Q&A: Wills and Estate Planning
Most would agree that a Will is one of the most important documents that we will create in our lifetime. When we do create a Will or sort out our Estates, we want to get it right and have all our questions answered. Due to the current pandemic, our Solicitors have seen a surge in anxious client’s wanting to amend or create a Will. In this article, Private Client Senior Associate and our Head of Private Client at our London Moorgate Office, Precious Igbokwe answers some frequently asked questions discussing the big questions about Wills and Estate Planning:
- What is the difference between a Will and Estate Planning?
A Will is a legal document that expresses a person’s wishes as to what should happen to their assets after their death. A Will can also include funerals wishes and can also appoint guardians for minor children.
Estate planning is the process of planning and arranging for the management and disposal of your estate during your life, in the event of your passing or if you become incapacitated.
- Who is entitled to see a Will after death?
The executors of the Will are the only ones entitled to see the Will before probate is granted. If a beneficiary or anyone else wants to see the Will it would have to be with the executors’ approval.
However, once probate has been granted the Will becomes a public document. If you wish to find out whether a Will has been proved (probated) then you can search for public Wills along with the grant of probate at the probate search service, click here to view this service.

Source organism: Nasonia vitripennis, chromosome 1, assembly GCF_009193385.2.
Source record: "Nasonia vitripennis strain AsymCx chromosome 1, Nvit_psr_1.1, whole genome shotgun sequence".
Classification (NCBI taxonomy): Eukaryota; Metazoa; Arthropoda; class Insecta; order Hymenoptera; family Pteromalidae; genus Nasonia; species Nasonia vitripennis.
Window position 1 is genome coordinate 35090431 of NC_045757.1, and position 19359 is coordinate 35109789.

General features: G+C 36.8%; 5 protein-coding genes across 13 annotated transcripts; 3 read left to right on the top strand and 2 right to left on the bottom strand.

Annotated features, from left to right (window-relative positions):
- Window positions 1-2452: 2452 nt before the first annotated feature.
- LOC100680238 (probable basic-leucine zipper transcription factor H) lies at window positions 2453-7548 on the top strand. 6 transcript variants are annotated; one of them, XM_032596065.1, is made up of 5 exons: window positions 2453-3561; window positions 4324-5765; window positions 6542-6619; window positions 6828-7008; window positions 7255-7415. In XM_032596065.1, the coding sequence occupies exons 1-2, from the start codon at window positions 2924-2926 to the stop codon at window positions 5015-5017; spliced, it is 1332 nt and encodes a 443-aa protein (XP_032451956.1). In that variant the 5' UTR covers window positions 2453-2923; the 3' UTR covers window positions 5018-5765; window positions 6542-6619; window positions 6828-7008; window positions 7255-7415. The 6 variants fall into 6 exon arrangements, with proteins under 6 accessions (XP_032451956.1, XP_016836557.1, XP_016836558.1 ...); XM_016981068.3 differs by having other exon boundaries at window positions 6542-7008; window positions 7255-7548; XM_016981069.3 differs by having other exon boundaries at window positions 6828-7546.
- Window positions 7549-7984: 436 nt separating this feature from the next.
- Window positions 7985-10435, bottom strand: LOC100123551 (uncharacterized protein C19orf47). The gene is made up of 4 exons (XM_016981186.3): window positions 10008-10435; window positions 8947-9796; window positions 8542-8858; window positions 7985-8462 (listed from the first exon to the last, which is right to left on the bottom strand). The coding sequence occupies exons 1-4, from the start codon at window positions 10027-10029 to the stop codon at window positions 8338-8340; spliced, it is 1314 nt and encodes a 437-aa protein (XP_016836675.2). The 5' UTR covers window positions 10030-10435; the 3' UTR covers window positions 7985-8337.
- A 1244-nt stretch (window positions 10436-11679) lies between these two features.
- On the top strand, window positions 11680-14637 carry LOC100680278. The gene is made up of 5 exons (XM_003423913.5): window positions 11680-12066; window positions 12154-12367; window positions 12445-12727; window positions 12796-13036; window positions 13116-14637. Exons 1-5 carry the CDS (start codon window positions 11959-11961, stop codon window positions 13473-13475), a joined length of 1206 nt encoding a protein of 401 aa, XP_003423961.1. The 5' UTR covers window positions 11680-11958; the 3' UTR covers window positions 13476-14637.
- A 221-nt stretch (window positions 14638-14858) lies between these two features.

- What does it mean when a Will has been probated?
When a Will has been probated it has been reviewed by the Court and determined to be valid and authentic. The Court will then issue a court sealed legal document called the grant of probate, which confirms that the executor has the authority to deal with the deceased person's assets (property, money and belongings). This is called 'administering the estate'.
- What is a power of attorney?
A Power of Attorney is a document in which one person (the Donor) appoints another person (the Attorney) to act for him or her. There are many reasons why you might decide to use a power of attorney.
For example, if you are going to be out of the country for a lengthy period of time, you might want someone to do your banking while you are gone. If you are approaching old age, you may want to give a Power of Attorney to a person you trust so that he or she can manage your financial affairs or health and welfare for you.
- What is a will trust?
A Will trust is a trust created in a Will that takes effect on the testator’s death. Trusts are legal entities that allow someone to benefit from an asset without being the legal owner. You can specify what the trust provides each beneficiary, or let the trustees have discretion over how and when they distribute funds.
If you are looking for more information regarding Wills and Estate Planning, contact Precious Igbokwe.
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